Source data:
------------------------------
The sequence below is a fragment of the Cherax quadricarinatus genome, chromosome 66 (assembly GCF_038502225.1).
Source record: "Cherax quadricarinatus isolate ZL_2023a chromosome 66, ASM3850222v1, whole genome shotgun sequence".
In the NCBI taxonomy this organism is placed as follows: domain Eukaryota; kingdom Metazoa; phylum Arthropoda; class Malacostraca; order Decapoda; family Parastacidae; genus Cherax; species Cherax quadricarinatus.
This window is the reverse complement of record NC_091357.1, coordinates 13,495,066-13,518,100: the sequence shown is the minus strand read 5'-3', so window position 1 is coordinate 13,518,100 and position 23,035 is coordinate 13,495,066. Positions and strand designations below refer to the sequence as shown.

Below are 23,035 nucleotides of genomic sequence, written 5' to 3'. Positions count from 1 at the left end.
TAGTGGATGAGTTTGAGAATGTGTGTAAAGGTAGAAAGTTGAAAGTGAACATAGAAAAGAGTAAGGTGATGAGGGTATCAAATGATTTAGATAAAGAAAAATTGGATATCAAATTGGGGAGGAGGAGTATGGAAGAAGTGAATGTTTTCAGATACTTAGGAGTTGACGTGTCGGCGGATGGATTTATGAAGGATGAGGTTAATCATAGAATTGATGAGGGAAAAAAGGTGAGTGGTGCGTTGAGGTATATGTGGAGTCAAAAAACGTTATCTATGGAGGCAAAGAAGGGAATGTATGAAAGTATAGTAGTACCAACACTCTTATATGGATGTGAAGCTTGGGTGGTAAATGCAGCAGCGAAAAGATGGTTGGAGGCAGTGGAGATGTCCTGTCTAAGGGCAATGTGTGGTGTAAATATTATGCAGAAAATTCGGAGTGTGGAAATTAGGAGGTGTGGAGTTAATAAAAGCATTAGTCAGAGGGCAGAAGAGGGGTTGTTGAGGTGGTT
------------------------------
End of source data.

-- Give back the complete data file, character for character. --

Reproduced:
The sequence below is a fragment of the Cherax quadricarinatus genome, chromosome 66 (assembly GCF_038502225.1).
Source record: "Cherax quadricarinatus isolate ZL_2023a chromosome 66, ASM3850222v1, whole genome shotgun sequence".
In the NCBI taxonomy this organism is placed as follows: domain Eukaryota; kingdom Metazoa; phylum Arthropoda; class Malacostraca; order Decapoda; family Parastacidae; genus Cherax; species Cherax quadricarinatus.
This window is the reverse complement of record NC_091357.1, coordinates 13,495,066-13,518,100: the sequence shown is the minus strand read 5'-3', so window position 1 is coordinate 13,518,100 and position 23,035 is coordinate 13,495,066. Positions and strand designations below refer to the sequence as shown.

Below are 23,035 nucleotides of genomic sequence, written 5' to 3'. Positions count from 1 at the left end.
TAGTGGATGAGTTTGAGAATGTGTGTAAAGGTAGAAAGTTGAAAGTGAACATAGAAAAGAGTAAGGTGATGAGGGTATCAAATGATTTAGATAAAGAAAAATTGGATATCAAATTGGGGAGGAGGAGTATGGAAGAAGTGAATGTTTTCAGATACTTAGGAGTTGACGTGTCGGCGGATGGATTTATGAAGGATGAGGTTAATCATAGAATTGATGAGGGAAAAAAGGTGAGTGGTGCGTTGAGGTATATGTGGAGTCAAAAAACGTTATCTATGGAGGCAAAGAAGGGAATGTATGAAAGTATAGTAGTACCAACACTCTTATATGGATGTGAAGCTTGGGTGGTAAATGCAGCAGCGAAAAGATGGTTGGAGGCAGTGGAGATGTCCTGTCTAAGGGCAATGTGTGGTGTAAATATTATGCAGAAAATTCGGAGTGTGGAAATTAGGAGGTGTGGAGTTAATAAAAGCATTAGTCAGAGGGCAGAAGAGGGGTTGTTGAGGTGGTT